Don’t Call Me Angel: A Case Study In Giving The Lie

One of the more fascinating aspects of antebellum Southern culture to me is the widespread phenomenon of “giving the lie.”  This particular expression refers to the exercise of one’s social power so that one affirms what is contrary to objective reality but which is not allowed to be questioned because the consequences of doing so are too dire.  In the antebellum South, contradicting the claims of an elite hotspur would lead either to a duel or a beating, given the prickliness of such self-professed gentlemen.  Simply because this particular aspect of Southern culture is not well known, though, and is so distinctive in how lies were enforced as social truths, does not mean that we cannot profitably examine giving the lie in other contexts.  In fact, it may be observed in general that totalitarian governments as a whole enshrine some fashion of giving the lie with dire consequences to those who point out inconvenient and offensive truths.  These consequences may include but are not limited to ruinous lawsuits, lengthy imprisonment, violence, and perhaps even murder.  And for those who are on the lookout for such things, contemporary American society offers many opportunities for people to recognize that giving the lie, being willing to engage in violent and aggressive behavior to defend untruths, is widespread within contemporary culture, and not always in the most obvious places either.

Let us consider the example of the recently released soundtrack pop song “Don’t Call Me Angels,” sung by a trio of women, namely Ariana Grande, Miley Cyrus, and Lana Del Rey.  Given the respective discographies of these upstanding ladies, few people would call them angels except if they are being excessively polite or deliberately ironical.  The song itself is not particularly good and would likely be entirely unremarkable except that it is the first (and perhaps only) single released from yet another reboot for the Charlie’s Angels franchise.  A previous iteration of this franchise allowed another trio to note a similarly defiant tone in the big hit “Independent Women (Part 1),” which hit #1 on the Billboard Hot 100.  It is an obvious lie for three women who are singing for a soundtrack where the characters are explicitly referred to as angels to insist on not being called angels.  That is what they are.    If you don’t want to be called an angel, don’t act in a movie for Charlie’s Angels or sing for its soundtrack.  It is highly unlikely, after all, that these women would be called angels for their upstanding moral conduct, after all, so neither of them ought to feel as if their bad girl credibility is being ruined.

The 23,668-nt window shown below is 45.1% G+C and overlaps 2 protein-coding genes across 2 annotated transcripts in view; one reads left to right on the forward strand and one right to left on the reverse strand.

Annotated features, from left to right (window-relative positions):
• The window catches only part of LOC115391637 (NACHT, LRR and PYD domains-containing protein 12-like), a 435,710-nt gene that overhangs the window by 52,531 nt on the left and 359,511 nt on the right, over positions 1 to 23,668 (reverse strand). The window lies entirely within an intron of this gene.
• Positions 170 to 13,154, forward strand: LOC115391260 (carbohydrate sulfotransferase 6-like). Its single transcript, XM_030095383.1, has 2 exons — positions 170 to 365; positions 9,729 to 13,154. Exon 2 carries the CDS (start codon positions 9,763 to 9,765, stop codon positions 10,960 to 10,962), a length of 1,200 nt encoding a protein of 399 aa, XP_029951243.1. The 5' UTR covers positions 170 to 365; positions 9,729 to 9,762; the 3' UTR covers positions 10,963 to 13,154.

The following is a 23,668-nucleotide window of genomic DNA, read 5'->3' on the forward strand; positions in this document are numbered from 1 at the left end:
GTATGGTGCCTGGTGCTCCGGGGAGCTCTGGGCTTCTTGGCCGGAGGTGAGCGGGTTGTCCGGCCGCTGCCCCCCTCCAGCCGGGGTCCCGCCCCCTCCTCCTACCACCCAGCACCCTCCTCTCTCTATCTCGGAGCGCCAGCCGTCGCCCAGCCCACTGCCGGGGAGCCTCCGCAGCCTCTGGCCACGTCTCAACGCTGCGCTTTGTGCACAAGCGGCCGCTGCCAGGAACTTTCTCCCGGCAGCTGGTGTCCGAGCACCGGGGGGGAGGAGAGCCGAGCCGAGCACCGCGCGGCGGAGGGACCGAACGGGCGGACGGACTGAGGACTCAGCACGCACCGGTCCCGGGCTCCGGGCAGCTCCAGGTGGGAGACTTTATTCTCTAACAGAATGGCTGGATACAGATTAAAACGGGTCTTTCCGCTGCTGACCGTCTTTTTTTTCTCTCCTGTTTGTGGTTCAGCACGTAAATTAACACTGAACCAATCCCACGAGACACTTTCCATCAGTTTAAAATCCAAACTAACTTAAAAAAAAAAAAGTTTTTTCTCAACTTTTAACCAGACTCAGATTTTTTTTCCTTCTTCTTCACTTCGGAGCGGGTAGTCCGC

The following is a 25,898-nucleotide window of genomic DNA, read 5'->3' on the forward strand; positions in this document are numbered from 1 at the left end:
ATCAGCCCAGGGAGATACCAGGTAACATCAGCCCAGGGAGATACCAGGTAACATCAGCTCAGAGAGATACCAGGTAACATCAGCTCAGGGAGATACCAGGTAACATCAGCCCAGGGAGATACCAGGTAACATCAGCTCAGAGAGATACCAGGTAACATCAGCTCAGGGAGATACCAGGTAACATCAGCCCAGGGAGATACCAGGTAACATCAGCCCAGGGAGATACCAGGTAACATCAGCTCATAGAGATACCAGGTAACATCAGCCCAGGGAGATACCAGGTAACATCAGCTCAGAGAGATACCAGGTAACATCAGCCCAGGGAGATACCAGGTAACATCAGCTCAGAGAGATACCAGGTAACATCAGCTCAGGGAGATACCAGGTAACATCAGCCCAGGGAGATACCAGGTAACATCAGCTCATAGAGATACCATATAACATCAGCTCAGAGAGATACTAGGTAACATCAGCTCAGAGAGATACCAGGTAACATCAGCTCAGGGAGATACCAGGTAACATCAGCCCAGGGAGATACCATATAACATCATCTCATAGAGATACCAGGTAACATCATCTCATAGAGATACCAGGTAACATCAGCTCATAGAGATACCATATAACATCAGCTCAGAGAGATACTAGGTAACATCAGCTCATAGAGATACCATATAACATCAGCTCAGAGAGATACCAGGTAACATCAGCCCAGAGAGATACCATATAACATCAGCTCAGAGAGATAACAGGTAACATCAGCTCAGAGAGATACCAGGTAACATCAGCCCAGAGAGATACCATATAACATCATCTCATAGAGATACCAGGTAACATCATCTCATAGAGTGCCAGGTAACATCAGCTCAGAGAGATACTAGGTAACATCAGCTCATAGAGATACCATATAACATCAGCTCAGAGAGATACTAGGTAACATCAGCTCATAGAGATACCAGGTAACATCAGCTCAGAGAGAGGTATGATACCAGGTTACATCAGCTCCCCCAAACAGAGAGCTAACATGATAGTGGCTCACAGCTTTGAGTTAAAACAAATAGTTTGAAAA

Such an obvious example of giving the lie ought to give us pause.  When people who would never be called angels deliberately choose a project that would lead them to be confused as such for the sake of marketing and then give the lie that they are not to be called angels, we may safely say that it is not only lying that is involved but the desire to enshrine the lie as a social truth that no one dare contradict.  We may ask what sort of consequences would result from refusing to accept the lie being presented in this song.  Perhaps it would involve some sort of social media beef or being swamped online by the stands of the three women, who can be quite obnoxious in their praise for what is a terrible song and who generally talk up all three women and their songs and take on anyone who would offer even measured praise for their musical offerings.  If three distinctly non-angelic women would be so violently hostile to being referred to as angels, as if that was a bad thing, even though they brought it on themselves by singing for Charlie’s Angels, we might be led to be more aware of ways in which giving the lie has become entrenched in contemporary Western culture.

One of the more obvious ways this has taken place is with regards to the obsession of choosing one’s own pronouns and then seeking to enforce this choice on everyone else.  In its objective sense, personal pronouns are particularly obvious.  Discovering whether or not one is male or female is a task that is often able to be done while one is still unborn and does not require a great deal of effort or perceptive observational skills at birth.  Only a very small number of people fall into some sort of intermediate category, and historically speaking eunuchs were viewed as defective men because of the actions that had been taken to put them in that state.  And yet despite the straightforward nature of determining one’s objective sex, there is a whole host of gender pronouns by which people may give the lie and refuse to accept or endure being referred to be that objective reality, so that one can be called (f)ae, e/eh, he, per, she, they, ve, xe, or ze/zie, among other options, depending on one’s own personal whims.  It would be one thing to merely wish to deceive one’s self about objective truths, but giving the lie is a more aggressive action in that it seeks to force other people to accept an obvious lie as a social truth in order to avoid negative repercussions, and this sort of abuse of social power is certainly the case in contemporary identity politics.  People are not content merely to believe lies about themselves or act in dishonest ways before the outside world, but wish to coerce others into accepting that false self-presentation without disagreement or demur.  And that makes contemporary identity politics a lot like dealing with overly sensitive and prickly antebellum Southern gentlemen, a task not to be engaged by those who are lacking in courage and daring.

About nathanalbright

I'm a person with diverse interests who loves to read. If you want to know something about me, just ask.
This entry was posted in American History, History, Music History, Musings and tagged , , . Bookmark the permalink.

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